Bud Selig vs. The World

Over the past 30 years, no single person has made more noise about the plight of small-market teams than Milwaukee’s own Bud Selig. Whether as baseball’s commissioner or the owner of the Milwaukee Brewers, Selig has acted as a small-market evangelist, preaching the impending doom of Major League Baseball should the game’s economic system not be fixed to tilt the scales more towards franchises in smaller cities like his Brewers.

These days, small-market logic is pretty well accepted as common sense. Revenue sharing programs have become standard for American sports leagues. In baseball in particular, all number of measures, from the luxury tax to hard slots for draft signing bonuses to caps on international spending, have been adopted in the name of supporting small-market teams in their uphill battle against the league’s financial titans in the nation’s largest cities. (Whether or not they actually work is another question, one I’ll cover in this space in more detail later.)

This has not always been the case. In 1985, Major League Baseball went through its shortest strike in its history, a mere two days. The issues centered around restrictions to salary arbitration; specifically, the owners wanted to increase the amount of service time needed before arbitration (from two to three years) and a cap of double the player’s previous year’s salary on arbitration awards. The result was a compromise: the owners ditched the cap, but won the third year before salary arbitration kicked in, giving small-market franchises like the Brewers an opportunity to keep homegrown stars at the league minimum salary for 150 percent as long as before.

“Everybody on the PRC (the owners’ Players Relations Committee) knew there had to be meaningful modifications in the arbitration system or we were in trouble. And finally the union realized it,” Selig told the Milwaukee Sentinel after the strike in August 1985. “These negotiations were a fight for the Milwaukees of the world.”

Selig went on to admit, “In the end, Milwaukee was the only franchise being mentioned. These negotiations were terribly important for this city and this franchise.”

The article also describes Selig as “often termed the lone wolf howling about the finanical stability of the game” and states that he “described the negotiations as the salvation of smaller markets.” My search through the Google News archives did not find any earlier discussions of Selig and the plight of small-market teams. Perhaps it was harder to grab the press’s ear when his “lone wolf” reputation was fiercer.

The 1985 season was critical in the history of Major League Baseball’s labor relations. Despite Selig seeing his mission of helping small-market franchises as “accomplished,” per the Sentinel, a number of owners were extremely dissatisfied with the strike’s aftermath and with Commissioner Peter Ueberroth’s role in the negotations in particular. “He’s a no-good s.o.b,” an NL owner said of Ueberroth. “We could have gotten the whole thing but Ueberroth forced the settlement for his personal benefit.”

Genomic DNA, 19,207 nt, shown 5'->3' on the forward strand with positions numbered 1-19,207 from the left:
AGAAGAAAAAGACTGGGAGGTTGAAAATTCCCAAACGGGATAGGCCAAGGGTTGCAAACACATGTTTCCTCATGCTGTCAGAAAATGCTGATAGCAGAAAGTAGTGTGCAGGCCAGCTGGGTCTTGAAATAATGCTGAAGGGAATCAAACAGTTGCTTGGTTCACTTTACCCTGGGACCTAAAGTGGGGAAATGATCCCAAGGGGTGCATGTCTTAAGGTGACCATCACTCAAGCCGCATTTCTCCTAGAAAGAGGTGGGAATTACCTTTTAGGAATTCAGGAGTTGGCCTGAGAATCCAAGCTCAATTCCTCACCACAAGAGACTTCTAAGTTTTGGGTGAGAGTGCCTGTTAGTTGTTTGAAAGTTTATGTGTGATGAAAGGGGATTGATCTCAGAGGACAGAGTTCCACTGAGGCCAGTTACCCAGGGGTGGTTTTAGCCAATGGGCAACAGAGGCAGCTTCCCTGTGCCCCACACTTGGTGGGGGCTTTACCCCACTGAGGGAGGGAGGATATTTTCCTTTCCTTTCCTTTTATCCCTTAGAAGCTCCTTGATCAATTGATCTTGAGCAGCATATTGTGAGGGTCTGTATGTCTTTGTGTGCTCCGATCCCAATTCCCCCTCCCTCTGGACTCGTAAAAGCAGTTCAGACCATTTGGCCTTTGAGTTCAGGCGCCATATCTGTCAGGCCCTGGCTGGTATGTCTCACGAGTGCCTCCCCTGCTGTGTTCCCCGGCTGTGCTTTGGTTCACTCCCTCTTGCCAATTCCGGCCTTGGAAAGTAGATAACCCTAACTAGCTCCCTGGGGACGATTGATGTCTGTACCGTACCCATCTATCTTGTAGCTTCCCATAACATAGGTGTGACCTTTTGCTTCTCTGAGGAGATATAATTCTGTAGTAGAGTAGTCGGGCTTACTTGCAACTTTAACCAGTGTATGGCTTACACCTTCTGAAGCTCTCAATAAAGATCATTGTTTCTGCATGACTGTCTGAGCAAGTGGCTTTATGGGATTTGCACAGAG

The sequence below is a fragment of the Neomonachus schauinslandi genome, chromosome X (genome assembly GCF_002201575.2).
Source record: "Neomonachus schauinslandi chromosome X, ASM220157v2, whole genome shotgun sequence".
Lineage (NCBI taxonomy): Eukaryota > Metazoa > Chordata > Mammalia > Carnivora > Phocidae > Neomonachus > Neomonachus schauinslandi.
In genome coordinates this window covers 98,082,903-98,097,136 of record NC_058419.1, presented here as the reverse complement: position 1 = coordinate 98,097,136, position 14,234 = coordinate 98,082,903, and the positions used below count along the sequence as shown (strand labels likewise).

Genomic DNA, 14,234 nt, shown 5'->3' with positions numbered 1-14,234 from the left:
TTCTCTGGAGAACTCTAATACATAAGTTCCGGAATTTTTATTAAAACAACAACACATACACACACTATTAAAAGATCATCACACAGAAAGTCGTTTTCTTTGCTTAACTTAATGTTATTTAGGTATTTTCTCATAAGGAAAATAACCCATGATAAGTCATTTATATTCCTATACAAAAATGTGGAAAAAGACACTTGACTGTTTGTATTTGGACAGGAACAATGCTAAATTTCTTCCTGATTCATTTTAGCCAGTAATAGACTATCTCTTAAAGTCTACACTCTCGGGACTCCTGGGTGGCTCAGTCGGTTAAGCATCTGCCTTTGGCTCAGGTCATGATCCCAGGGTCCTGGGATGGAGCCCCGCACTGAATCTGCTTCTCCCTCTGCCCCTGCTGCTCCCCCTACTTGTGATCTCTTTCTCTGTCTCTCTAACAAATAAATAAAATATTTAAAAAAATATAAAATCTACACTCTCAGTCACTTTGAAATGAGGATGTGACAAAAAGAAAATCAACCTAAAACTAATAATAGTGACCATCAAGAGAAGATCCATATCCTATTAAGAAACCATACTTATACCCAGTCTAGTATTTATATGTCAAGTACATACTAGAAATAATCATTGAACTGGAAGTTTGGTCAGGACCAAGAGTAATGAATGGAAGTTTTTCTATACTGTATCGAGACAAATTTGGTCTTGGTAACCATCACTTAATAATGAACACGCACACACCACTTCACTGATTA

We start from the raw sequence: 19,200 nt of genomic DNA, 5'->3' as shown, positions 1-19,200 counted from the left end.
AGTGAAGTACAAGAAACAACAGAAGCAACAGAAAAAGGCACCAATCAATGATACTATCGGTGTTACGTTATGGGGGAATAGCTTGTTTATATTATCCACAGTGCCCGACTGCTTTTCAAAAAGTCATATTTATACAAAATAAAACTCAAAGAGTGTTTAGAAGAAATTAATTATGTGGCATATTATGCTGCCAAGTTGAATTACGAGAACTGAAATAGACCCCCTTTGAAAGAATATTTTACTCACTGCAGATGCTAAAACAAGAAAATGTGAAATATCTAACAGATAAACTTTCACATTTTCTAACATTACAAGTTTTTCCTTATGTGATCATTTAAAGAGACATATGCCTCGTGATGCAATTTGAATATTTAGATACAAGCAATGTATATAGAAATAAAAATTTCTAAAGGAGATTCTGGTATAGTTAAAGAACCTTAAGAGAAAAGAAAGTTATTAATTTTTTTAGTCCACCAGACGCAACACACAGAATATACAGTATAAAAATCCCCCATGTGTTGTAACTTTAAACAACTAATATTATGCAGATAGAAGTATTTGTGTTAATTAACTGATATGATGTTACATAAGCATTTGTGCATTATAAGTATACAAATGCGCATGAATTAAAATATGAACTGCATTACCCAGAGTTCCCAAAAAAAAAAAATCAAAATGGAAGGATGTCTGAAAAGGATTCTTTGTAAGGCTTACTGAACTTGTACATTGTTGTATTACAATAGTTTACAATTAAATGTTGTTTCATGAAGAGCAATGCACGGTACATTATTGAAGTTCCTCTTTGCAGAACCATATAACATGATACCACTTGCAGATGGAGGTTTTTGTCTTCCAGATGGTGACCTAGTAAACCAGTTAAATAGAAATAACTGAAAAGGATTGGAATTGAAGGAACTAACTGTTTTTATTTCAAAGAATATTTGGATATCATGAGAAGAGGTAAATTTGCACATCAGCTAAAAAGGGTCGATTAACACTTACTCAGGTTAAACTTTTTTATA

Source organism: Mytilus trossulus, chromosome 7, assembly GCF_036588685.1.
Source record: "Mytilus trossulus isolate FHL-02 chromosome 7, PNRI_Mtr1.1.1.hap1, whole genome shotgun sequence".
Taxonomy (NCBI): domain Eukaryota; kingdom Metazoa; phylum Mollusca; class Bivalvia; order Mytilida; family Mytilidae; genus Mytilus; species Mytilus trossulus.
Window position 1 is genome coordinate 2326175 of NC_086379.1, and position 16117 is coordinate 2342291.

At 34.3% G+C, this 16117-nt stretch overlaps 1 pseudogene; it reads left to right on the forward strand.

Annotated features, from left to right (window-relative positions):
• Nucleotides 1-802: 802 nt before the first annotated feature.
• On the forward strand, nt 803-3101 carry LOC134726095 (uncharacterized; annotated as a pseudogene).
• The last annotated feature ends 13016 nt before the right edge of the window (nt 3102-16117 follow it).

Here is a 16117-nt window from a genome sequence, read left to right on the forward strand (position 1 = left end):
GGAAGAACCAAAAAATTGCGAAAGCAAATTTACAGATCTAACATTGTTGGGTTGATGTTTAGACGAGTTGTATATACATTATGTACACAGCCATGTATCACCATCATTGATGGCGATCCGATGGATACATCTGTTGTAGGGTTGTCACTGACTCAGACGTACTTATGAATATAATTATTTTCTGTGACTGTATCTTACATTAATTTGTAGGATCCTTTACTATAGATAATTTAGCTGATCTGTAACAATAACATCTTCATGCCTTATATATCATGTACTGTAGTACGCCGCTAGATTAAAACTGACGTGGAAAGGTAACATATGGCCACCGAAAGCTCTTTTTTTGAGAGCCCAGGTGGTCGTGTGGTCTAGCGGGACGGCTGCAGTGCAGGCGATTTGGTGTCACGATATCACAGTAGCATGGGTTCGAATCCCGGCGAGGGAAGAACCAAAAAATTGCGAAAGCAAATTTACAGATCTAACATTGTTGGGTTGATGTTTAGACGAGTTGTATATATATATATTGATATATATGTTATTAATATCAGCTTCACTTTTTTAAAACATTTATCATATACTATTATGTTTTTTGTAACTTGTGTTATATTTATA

One American League owner agreed, saying, “We got the bad end on the arbitration, no question.” Another loss in the labor battle was hardly what the owners wanted to see after the league’s average salary had risen from $44,676 in 1975 to $371,157 in 1985 thanks to the union’s repeated victories on issues like arbitration and free agency.

The next step for the owners was to collude to keep player salaries down, as player movement dropped substantially over the next three seasons as owners agreed not to submit offers on other clubs’ free agents. When the three collusion cases brought against baseball in the late 1980s were finally settled in 1990, owners paid the players $280 million in damages. Fay Vincent, the commisioner deposed by Bud Selig and the coalition of owners he built in 1992, would later blame the massive 1994-95 strike on what he called player anger at “a $280 million theft by Selig and [White Sox owner Jerry] Reinsdorf.” It’s an important point, but it’s also important to remember it goes both ways — there was clearly a good deal of owner anger directed at the players for the audacity of believing they deserved their share.

Arguably nobody represented this anger more than Selig, even if he managed to smartly disguise it under the rhetoric of protecting small-market franchises like his own. It’s hard to believe that just 30 years ago, and less than a decade before Selig’s rise to the commissionership, his way of thinking was considered outlandish, crazy, and made him a “lone wolf.” It was Bud Selig vs. The World, as ludicrous as that may seem after seeing him and his small-market-centric approach rule the commissioner’s office for over two decades.

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